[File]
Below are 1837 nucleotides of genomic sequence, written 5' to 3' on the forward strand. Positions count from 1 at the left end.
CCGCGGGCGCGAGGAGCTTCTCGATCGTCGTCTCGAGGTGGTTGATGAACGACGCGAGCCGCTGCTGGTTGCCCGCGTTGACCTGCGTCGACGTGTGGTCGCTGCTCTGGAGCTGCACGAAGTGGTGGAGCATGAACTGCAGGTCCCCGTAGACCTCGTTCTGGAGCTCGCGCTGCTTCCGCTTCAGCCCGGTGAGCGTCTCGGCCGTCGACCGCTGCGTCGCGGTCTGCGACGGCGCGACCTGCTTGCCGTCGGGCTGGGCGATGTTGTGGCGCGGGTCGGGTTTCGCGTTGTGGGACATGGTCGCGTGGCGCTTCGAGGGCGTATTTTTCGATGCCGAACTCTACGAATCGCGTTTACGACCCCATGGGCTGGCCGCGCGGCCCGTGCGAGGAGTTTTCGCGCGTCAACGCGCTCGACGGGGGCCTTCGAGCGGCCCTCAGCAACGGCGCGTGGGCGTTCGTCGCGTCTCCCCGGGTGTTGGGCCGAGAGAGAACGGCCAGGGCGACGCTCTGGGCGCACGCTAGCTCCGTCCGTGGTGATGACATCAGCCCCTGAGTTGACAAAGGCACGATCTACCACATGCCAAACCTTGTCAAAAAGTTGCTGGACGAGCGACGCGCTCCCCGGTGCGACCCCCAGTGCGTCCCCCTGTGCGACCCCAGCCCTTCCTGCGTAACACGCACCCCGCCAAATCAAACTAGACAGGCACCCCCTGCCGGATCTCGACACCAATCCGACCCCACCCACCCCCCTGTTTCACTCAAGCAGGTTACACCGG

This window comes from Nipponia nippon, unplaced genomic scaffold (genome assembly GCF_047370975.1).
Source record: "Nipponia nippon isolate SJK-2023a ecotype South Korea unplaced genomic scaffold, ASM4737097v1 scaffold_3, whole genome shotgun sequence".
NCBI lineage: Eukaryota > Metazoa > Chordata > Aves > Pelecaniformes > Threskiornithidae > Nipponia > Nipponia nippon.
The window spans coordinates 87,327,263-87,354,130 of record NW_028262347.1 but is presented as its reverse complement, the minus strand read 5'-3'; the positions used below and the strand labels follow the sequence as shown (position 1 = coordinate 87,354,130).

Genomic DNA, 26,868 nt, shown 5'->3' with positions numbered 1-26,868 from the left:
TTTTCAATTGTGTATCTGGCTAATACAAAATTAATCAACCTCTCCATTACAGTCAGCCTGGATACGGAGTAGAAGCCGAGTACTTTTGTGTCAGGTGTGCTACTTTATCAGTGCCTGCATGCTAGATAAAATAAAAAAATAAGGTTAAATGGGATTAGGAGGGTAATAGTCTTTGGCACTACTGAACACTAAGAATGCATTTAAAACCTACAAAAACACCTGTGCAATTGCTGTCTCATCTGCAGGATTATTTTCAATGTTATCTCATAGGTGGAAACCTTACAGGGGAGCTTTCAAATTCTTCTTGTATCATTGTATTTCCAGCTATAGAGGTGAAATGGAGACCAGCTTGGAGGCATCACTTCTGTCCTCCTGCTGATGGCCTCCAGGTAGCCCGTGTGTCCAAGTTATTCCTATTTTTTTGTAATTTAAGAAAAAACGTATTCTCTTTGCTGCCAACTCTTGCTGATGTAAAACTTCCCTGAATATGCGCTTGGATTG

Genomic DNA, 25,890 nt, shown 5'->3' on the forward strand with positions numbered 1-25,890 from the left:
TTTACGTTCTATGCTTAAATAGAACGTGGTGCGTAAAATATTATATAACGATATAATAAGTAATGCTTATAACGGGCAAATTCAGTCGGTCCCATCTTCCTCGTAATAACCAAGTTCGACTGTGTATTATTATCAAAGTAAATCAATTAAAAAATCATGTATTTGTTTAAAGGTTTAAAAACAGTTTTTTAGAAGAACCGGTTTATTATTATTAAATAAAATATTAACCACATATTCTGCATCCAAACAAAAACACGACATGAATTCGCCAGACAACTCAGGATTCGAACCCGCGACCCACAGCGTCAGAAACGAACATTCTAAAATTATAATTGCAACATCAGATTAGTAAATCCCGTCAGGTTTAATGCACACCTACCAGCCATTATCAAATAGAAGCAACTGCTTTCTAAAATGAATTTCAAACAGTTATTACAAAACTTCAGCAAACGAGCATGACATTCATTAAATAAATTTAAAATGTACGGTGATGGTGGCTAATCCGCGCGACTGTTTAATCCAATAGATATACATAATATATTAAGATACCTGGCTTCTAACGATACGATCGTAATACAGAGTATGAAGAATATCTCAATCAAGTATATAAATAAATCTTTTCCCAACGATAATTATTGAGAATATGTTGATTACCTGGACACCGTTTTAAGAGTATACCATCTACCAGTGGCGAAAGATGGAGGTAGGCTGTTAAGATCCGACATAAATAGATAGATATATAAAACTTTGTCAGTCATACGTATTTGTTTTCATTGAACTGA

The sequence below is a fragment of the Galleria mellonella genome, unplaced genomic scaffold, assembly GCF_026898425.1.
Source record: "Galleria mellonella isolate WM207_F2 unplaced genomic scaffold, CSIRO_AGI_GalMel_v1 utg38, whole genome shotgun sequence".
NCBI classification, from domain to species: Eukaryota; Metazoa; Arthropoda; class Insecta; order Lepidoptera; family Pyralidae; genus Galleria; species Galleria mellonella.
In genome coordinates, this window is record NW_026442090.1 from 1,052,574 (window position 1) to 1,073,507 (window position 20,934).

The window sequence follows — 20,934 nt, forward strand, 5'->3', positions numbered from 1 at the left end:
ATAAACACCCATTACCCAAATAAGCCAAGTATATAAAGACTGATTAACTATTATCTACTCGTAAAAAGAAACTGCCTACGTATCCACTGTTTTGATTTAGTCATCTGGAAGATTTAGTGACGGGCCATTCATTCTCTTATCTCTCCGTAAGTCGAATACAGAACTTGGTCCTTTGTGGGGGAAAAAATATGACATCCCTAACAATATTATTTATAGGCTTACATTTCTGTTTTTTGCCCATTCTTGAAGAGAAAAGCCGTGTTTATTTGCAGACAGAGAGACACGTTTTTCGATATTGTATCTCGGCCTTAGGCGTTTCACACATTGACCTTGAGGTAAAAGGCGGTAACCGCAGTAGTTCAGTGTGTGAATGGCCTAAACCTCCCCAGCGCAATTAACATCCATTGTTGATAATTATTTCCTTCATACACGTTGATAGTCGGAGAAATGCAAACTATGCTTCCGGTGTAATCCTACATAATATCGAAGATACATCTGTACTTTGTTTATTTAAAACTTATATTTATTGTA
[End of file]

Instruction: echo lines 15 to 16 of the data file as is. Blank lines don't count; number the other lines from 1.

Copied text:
The window sequence follows — 20,934 nt, forward strand, 5'->3', positions numbered from 1 at the left end:
ATAAACACCCATTACCCAAATAAGCCAAGTATATAAAGACTGATTAACTATTATCTACTCGTAAAAAGAAACTGCCTACGTATCCACTGTTTTGATTTAGTCATCTGGAAGATTTAGTGACGGGCCATTCATTCTCTTATCTCTCCGTAAGTCGAATACAGAACTTGGTCCTTTGTGGGGGAAAAAATATGACATCCCTAACAATATTATTTATAGGCTTACATTTCTGTTTTTTGCCCATTCTTGAAGAGAAAAGCCGTGTTTATTTGCAGACAGAGAGACACGTTTTTCGATATTGTATCTCGGCCTTAGGCGTTTCACACATTGACCTTGAGGTAAAAGGCGGTAACCGCAGTAGTTCAGTGTGTGAATGGCCTAAACCTCCCCAGCGCAATTAACATCCATTGTTGATAATTATTTCCTTCATACACGTTGATAGTCGGAGAAATGCAAACTATGCTTCCGGTGTAATCCTACATAATATCGAAGATACATCTGTACTTTGTTTATTTAAAACTTATATTTATTGTA